Can a dead brain think and react to external stimuli? Until now, this possibility had been the realm of science fiction and horror movies. However, a recent peer-reviewed study has shown that brains which ...See more
The idea that a severed brain floating in a specimen jar could still think and act has been a mainstay of Futurama, which features President Nixon and other celebrities leading a sort of afterlife in large mobile glass jars. It has also been the foundation of the current zombie craze in movies, television, and books, all of which are based on the idea that the unusually hungry undead are animated by a brain which has someone maintained at least a little activity following the demise of its owner.
In the entertainment universe, there is no consensus on how a dead brain could still make its corpse body lumber about in search of human prey. Some movies such as Romero’s Night of the Living Dead, left the question completely unanswered, though the fact that those who had been bitten by a zombie came back to life as flesh-eating zombies suggested some sort of infectious agent. In the Walking Dead, the zombies are said to be animated as a result of some sort of infection, but the process or nature of the pathogen is never clearly explained.
The Zombie Survival Guide, by Max Brooks, was the first book to take a “serious” look at how zombie brains might continue to operate, despite the death of the body. According to ZSG, zombie brains had been infected by a virus which preserved the brain and slowed decay, and as a result made away with the need for food, for oxygen, and all of the other things that living brains need.
The theory put forth in ZSG seems preposterous and not possible in real life. After all, the brain – like all of our other organs – needs oxygen and nutrients to survive or it begins to break down and decompose. But what if decomposition could be stopped or slowed down, such as when a brain is placed in a preserving solution?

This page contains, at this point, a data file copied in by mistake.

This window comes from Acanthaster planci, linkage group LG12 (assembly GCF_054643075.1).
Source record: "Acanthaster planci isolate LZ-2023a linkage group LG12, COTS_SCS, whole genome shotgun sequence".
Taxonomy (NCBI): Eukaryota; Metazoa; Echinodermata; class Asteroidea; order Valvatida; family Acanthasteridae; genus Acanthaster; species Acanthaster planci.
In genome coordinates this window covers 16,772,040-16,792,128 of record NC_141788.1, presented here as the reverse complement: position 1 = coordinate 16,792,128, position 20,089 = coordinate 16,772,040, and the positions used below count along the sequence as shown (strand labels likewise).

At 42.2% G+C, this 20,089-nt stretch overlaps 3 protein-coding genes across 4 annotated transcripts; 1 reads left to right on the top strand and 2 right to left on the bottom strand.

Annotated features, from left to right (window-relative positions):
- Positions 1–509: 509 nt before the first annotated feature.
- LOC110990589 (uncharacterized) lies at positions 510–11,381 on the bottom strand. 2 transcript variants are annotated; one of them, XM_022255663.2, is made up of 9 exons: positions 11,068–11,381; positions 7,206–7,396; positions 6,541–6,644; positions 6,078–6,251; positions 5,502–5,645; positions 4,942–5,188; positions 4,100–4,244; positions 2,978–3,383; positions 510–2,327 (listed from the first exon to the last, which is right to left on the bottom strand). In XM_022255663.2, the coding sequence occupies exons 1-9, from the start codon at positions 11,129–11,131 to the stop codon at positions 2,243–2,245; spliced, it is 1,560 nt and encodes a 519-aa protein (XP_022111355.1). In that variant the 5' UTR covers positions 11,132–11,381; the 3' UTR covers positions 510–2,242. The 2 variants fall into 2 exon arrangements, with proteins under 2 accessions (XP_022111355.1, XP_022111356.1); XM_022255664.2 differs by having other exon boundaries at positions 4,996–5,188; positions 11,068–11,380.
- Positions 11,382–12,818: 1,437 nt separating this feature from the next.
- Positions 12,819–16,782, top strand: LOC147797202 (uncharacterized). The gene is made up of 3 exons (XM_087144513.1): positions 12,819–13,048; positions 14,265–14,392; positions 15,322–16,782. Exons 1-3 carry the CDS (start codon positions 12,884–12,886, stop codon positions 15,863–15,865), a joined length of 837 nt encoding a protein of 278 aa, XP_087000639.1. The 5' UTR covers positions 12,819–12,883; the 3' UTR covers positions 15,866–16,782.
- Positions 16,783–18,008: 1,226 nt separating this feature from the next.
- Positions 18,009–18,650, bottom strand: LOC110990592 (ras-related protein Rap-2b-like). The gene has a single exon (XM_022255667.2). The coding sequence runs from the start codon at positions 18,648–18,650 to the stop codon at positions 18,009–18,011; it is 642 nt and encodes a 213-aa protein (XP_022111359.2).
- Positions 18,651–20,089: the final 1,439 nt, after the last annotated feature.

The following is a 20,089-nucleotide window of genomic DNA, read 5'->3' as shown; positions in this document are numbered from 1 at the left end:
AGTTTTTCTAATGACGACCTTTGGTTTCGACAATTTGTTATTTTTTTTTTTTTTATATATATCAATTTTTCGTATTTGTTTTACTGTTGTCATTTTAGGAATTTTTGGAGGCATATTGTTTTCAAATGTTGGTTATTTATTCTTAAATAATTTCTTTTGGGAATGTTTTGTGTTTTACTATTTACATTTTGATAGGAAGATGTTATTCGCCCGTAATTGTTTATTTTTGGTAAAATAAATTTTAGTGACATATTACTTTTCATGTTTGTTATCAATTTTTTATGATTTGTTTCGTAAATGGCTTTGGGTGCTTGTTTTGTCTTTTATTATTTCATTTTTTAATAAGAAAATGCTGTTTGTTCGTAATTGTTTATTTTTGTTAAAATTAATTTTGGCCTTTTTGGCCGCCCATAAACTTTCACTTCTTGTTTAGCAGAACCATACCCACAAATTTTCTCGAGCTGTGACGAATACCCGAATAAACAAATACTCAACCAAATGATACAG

Until now, the prevailing wisdom is that even though the visible structures of the dead brain might be preserved by immersing it in alcohol or formaldehyde, the underlying environment was so different from the conditions of life that no brain function could be possible. Except that no one had bothered to test that assumption, at least until now.
Starting from the observation that the structure of organs dictates their functions, a team of neurosurgeons set out to ask: if the structure of the brain remains intact, will its function survive?
The researchers took a number of brains and parts of brains which had been preserved in embalming fluid, for as long as twenty years, and subjected them to a number of stimuli ranging from electromagnetic, chemical and light. They then measured the brain’s reaction using essentially the same equipment that would be used to measure brain activity in a living brain.